Paying customers have been transported through the busy streets of Tokyo in what has been billed as a world first public test drive for self-driving taxis.
The autonomous car – developed by Japanese technology firm ZMP and cab company Hinomaru Kotsu – carried three volunteer passengers just over three miles on its maiden voyage between the Otemachi and Roppongi districts.
Sensors were equipped on the minivan-style vehicle to ensure it could traverse safely, although a driver was present just in case direct control was required for trickier portions of the route.
Nonetheless, ZMP and Hinomaru Kotsu are aiming to have an entire fleet of self-driving taxis operating in the Japanese capital in time for the 2020 Olympics.
ZMP managing director Akihiro Nishima said the test was the first to involve driverless taxis and paying passengers, adding: "We want people without access to public transportation to have easier access to it."
One of the passengers on the first test run – who unlocked the doors and paid the 1,500 yen (£10.46) fare via a smartphone app – hailed it as "so natural that I almost forgot it was a self-driving car".
More trials will take place over the next few weeks, with 1,500 people reported to have applied to take part.
Before the end of the year, the two companies behind the initiative are hoping to take the vehicles – dubbed the RoboCar MiniVan – on more ambitious routes connecting Haneda airport and various transport hubs within Tokyo.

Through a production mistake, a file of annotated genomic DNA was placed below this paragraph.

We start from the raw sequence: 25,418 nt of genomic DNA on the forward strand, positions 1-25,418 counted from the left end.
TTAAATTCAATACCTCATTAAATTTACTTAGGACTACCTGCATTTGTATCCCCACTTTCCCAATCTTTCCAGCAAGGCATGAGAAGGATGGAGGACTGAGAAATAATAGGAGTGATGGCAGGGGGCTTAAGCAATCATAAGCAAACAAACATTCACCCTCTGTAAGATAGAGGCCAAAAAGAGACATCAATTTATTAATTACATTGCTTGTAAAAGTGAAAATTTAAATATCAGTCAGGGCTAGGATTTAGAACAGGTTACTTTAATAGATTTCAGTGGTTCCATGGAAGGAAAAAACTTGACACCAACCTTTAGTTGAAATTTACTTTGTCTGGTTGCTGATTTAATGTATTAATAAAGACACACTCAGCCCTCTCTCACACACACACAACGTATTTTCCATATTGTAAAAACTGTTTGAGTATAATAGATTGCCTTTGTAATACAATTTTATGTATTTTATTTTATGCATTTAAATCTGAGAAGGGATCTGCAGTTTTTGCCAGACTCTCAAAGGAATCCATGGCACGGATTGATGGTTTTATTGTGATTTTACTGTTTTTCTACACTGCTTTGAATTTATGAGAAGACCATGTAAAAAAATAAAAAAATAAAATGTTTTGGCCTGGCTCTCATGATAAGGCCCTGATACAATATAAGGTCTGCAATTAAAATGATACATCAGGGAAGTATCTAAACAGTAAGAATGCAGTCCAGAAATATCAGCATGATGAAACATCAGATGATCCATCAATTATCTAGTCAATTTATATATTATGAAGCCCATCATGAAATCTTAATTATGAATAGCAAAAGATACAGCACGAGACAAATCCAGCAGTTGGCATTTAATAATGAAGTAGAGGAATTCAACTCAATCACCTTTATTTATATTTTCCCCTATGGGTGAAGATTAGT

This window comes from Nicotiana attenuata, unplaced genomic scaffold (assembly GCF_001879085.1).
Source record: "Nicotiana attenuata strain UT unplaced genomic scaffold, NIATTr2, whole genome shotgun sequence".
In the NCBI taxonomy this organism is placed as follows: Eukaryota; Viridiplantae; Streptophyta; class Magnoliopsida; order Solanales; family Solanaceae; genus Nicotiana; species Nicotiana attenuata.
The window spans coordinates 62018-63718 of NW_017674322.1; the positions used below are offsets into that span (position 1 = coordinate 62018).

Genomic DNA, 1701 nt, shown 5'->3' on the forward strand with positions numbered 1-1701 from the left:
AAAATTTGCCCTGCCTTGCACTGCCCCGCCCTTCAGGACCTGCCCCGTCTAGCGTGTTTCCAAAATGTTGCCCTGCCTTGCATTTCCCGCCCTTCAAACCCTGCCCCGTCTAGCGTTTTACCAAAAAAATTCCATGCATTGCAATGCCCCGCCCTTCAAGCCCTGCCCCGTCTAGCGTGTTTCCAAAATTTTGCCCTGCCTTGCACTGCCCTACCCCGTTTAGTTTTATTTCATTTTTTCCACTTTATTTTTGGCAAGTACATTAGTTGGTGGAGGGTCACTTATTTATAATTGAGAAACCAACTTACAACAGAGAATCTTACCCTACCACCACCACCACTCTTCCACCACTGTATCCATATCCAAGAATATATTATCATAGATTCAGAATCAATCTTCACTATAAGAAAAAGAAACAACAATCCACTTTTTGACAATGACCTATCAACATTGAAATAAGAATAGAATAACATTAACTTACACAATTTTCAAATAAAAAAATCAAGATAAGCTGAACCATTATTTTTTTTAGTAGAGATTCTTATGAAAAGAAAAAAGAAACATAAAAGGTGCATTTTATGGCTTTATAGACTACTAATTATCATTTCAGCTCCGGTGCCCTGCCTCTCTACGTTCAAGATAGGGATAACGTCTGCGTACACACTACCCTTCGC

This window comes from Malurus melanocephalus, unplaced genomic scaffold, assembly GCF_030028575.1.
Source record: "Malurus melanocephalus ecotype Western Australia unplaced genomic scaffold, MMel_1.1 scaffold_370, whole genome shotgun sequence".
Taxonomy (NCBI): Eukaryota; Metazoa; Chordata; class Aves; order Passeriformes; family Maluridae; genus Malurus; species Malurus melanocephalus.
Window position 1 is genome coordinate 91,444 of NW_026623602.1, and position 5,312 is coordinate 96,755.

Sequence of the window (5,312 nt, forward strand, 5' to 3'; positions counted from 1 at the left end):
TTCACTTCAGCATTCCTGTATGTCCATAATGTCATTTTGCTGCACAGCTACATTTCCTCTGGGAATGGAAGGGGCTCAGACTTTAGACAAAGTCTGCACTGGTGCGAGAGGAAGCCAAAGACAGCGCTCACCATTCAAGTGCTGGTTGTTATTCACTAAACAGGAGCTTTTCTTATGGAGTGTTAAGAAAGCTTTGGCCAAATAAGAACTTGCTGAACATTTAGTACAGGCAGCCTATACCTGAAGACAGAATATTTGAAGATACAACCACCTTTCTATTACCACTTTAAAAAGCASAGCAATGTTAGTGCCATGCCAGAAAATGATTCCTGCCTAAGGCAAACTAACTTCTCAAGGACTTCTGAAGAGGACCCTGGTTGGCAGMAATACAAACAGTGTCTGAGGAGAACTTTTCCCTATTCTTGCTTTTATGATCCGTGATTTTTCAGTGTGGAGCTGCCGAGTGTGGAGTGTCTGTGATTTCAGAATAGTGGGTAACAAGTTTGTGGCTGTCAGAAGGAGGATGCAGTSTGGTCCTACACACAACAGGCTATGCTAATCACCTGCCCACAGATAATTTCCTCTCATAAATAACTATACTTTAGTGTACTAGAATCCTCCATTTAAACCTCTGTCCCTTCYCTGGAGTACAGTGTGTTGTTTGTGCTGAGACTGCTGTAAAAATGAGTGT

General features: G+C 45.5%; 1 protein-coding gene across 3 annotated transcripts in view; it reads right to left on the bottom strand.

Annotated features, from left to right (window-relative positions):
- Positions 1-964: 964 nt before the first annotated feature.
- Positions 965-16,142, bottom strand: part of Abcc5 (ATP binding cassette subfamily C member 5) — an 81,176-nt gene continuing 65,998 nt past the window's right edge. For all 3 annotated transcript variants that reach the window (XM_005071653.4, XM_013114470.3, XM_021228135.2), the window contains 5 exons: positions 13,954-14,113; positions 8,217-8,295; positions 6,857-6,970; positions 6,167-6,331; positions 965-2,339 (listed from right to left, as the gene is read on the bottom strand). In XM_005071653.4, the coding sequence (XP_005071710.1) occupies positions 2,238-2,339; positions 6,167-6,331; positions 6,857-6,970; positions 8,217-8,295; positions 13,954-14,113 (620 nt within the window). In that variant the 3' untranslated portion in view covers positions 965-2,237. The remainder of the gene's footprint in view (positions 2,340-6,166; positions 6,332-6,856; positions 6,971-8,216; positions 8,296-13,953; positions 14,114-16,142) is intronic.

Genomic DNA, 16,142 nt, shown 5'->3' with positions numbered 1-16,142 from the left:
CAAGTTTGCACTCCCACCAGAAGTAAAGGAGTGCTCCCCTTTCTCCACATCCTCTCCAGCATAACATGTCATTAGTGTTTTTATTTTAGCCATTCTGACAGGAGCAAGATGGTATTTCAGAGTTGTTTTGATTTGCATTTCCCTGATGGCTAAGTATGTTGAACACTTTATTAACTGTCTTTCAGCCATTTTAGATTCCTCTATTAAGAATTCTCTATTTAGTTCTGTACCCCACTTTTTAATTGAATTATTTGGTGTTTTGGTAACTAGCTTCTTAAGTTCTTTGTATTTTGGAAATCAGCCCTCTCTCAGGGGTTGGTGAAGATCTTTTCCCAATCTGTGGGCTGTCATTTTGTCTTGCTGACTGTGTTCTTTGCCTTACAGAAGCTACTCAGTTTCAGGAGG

Hopes for the project are high, with the Tokyo Metropolitan Government having agreed to partly fund the trials in the hope of ensuring the vehicles are ready for the next Olympics, when an influx of tourists will mean greater demand for public transport.
The tests came just as Japanese car giant Toyota announced it was teaming up with Uber to develop their own self-driving vehicles.
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Uber has encountered a series of setbacks in its own efforts to develop the technology and suspended its programme in March when a woman pushing a bike was killed in a collision with a driverless car in Arizona, but the company is hoping to roll-out a pilot programme by 2021 thanks to the $500m (£389m) Toyota investment.
It later emerged a driver inside the vehicle was streaming television until moments before the vehicle hit the pedestrian.